As the unfolding COVID-19 pandemic continues to affect the global economy in profound and unprecedented ways, public companies face the challenge of explaining the current and anticipated future impact of COVID-19 on their business operations and prospects to investors.
Companies are required to include in their Management’s Discussion & Analysis (MD&A), and other comprehensive disclosure documents, detailed information about the impacts to date of COVID-19, anticipated future implications and risks and the steps taken, or to be taken, to mitigate those impacts and risks.
COVID-19 affects different businesses in different ways with varying degrees of severity and few sectors across the global industrial spectrum have been spared. Thus, it would be unusual for any public company not to include in its continuous disclosure documents a description of COVID-19 impacts, risks and mitigation strategies. For companies operating in industries such as retail, hospitality and travel, these disclosures will need to be detailed and extensive. Even for companies less severely impacted by COVID-19, it is important to describe specifically how the pandemic has affected their business and what risks they face depending on how the pandemic unfolds in the future. Although boilerplate risk disclosure concerning COVID-19 is probably better than nothing, it will likely be less effective in insulating companies against possible regulatory scrutiny and litigation.
Some of the more significant risk factors presented by COVID-19 that public companies may need to address in their continuous disclosure documents include the following:
Market volatility and availability of financing
Significant and sustained volatility in global equity and debt markets may make it difficult or impossible for companies to obtain financing on a timely basis or at all. Although always a risk for junior companies, more established businesses that experience sustained revenue impairment as a result of the economic effects of COVID-19 may find it difficult to access additional sources of funding, exposing them to the risk of default under existing credit facilities and possible insolvency.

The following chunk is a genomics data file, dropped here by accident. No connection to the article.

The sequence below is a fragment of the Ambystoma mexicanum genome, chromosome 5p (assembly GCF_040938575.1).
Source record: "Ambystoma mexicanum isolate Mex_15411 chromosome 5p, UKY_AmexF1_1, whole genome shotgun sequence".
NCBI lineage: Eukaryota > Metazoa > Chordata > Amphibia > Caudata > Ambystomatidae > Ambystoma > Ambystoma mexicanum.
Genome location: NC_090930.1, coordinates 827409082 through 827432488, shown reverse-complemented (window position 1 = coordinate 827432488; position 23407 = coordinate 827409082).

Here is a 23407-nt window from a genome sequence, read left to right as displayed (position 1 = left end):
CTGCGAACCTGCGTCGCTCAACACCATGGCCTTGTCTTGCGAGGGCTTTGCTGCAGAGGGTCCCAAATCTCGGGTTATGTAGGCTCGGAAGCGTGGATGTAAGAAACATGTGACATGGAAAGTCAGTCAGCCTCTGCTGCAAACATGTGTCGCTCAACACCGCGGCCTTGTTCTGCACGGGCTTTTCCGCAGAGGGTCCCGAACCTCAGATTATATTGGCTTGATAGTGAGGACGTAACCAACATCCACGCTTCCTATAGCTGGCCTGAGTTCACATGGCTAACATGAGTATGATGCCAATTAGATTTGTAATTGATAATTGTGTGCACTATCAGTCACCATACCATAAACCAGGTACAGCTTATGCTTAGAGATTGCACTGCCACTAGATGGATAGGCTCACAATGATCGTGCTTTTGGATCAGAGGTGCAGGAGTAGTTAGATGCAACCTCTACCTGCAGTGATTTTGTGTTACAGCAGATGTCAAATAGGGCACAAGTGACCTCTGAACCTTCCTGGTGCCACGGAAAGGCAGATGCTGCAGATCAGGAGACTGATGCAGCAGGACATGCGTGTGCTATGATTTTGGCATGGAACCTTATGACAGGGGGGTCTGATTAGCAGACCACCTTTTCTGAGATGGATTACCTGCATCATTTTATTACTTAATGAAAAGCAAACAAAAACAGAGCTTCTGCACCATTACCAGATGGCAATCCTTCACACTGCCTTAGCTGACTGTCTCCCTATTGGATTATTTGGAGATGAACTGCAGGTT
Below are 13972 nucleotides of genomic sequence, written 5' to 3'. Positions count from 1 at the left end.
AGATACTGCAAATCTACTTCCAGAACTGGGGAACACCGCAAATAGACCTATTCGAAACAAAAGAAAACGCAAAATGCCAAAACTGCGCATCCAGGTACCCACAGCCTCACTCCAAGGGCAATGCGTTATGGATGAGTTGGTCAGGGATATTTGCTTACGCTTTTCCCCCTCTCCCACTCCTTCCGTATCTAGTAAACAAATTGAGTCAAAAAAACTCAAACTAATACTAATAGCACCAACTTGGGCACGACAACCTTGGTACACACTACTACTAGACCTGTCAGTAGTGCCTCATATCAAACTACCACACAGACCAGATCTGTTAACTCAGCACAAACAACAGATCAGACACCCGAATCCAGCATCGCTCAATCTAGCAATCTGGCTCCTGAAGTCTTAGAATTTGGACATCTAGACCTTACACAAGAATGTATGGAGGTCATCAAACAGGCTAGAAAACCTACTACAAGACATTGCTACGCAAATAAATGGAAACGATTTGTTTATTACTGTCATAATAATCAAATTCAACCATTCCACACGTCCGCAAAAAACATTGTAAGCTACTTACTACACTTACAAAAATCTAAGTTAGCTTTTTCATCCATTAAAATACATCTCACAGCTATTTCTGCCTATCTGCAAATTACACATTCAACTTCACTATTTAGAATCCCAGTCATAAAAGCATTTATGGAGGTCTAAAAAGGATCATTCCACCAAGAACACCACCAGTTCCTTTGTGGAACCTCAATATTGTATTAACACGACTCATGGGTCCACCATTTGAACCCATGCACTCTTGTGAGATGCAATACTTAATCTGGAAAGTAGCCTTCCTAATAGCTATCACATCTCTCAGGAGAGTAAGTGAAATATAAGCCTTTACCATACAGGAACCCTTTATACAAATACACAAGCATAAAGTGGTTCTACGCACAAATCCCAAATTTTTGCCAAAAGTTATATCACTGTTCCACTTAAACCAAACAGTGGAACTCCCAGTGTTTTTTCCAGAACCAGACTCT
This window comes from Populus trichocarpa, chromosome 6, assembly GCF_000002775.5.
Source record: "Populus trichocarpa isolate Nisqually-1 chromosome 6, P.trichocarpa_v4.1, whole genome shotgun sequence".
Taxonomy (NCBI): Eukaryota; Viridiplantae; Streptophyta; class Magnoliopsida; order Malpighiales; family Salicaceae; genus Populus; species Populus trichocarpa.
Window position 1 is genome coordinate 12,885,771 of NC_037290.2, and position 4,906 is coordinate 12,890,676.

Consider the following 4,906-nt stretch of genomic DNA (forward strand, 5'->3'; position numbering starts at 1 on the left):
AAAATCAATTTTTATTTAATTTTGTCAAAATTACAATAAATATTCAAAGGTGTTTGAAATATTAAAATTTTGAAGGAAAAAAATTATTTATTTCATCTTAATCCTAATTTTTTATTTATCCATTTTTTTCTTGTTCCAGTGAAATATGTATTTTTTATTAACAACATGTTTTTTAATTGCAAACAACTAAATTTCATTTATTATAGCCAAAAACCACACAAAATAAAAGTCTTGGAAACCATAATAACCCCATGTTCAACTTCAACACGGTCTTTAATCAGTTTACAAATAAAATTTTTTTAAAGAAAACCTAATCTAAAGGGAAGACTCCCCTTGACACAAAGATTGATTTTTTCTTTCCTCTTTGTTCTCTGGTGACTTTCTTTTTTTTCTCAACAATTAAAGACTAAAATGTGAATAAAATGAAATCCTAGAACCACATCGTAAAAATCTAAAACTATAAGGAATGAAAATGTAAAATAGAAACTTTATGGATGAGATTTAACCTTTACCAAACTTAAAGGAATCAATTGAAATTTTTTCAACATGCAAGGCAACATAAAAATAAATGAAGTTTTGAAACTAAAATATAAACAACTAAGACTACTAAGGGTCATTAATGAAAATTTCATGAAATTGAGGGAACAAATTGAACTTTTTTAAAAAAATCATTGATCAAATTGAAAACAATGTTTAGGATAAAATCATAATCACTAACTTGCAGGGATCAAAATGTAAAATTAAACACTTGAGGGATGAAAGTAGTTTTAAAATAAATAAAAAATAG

Financial performance and constraints on liquidity and capital resources
The economic effects of COVID-19 are likely to have materially undermined the reasonableness of the assumptions underlying the financial guidance that many companies have previously provided to investors respecting their anticipated financial performance. These companies will need to consider making disclosure of how, and to what extent, the events and circumstances surrounding the COVID-19 pandemic are likely to cause their actual financial results to differ materially from those predicted in previously published guidance. A discussion of how, and to what extent, these events and circumstances are expected to affect the company’s liquidity and capital resources will be a key component of its MD&A, which should also include cautionary language as to how the uncertainty of the duration and severity of the COVID-19 pandemic may affect the reliability of any guidance provided as to future financial results.
Human resource constraints and supply chain disruptions